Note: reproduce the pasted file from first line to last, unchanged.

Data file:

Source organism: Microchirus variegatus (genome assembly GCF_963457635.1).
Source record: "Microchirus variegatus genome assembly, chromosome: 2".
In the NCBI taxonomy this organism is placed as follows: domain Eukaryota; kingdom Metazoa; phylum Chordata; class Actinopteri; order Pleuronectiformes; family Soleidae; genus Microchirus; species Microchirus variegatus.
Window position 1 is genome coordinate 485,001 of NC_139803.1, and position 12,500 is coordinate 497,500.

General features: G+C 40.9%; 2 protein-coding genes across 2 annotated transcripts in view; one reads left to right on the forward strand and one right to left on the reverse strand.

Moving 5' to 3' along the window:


Source organism: Microchirus variegatus (genome assembly GCF_963457635.1).
Source record: "Microchirus variegatus genome assembly, chromosome: 2".
In the NCBI taxonomy this organism is placed as follows: domain Eukaryota; kingdom Metazoa; phylum Chordata; class Actinopteri; order Pleuronectiformes; family Soleidae; genus Microchirus; species Microchirus variegatus.
Window position 1 is genome coordinate 485,001 of NC_139803.1, and position 12,500 is coordinate 497,500.

General features: G+C 40.9%; 2 protein-coding genes across 2 annotated transcripts in view; one reads left to right on the forward strand and one right to left on the reverse strand.

Moving 5' to 3' along the window: